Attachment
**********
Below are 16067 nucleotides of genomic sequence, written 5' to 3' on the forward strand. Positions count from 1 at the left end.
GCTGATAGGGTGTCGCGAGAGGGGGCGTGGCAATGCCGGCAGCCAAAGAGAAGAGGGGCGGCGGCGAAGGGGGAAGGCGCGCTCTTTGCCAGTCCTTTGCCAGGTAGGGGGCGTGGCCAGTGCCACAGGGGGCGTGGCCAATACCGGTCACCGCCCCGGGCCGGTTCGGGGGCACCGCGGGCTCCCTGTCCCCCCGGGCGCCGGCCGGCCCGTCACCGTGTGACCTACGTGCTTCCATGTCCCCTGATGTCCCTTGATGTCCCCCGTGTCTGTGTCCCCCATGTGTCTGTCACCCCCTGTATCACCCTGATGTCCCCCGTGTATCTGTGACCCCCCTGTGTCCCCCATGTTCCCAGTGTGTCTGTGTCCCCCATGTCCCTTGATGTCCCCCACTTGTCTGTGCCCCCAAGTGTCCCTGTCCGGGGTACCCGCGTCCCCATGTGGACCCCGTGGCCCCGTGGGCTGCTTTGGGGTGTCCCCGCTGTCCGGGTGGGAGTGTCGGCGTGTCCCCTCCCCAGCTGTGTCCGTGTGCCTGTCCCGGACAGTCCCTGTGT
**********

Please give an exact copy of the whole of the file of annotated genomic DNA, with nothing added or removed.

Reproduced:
Below are 16067 nucleotides of genomic sequence, written 5' to 3' on the forward strand. Positions count from 1 at the left end.
GCTGATAGGGTGTCGCGAGAGGGGGCGTGGCAATGCCGGCAGCCAAAGAGAAGAGGGGCGGCGGCGAAGGGGGAAGGCGCGCTCTTTGCCAGTCCTTTGCCAGGTAGGGGGCGTGGCCAGTGCCACAGGGGGCGTGGCCAATACCGGTCACCGCCCCGGGCCGGTTCGGGGGCACCGCGGGCTCCCTGTCCCCCCGGGCGCCGGCCGGCCCGTCACCGTGTGACCTACGTGCTTCCATGTCCCCTGATGTCCCTTGATGTCCCCCGTGTCTGTGTCCCCCATGTGTCTGTCACCCCCTGTATCACCCTGATGTCCCCCGTGTATCTGTGACCCCCCTGTGTCCCCCATGTTCCCAGTGTGTCTGTGTCCCCCATGTCCCTTGATGTCCCCCACTTGTCTGTGCCCCCAAGTGTCCCTGTCCGGGGTACCCGCGTCCCCATGTGGACCCCGTGGCCCCGTGGGCTGCTTTGGGGTGTCCCCGCTGTCCGGGTGGGAGTGTCGGCGTGTCCCCTCCCCAGCTGTGTCCGTGTGCCTGTCCCGGACAGTCCCTGTGT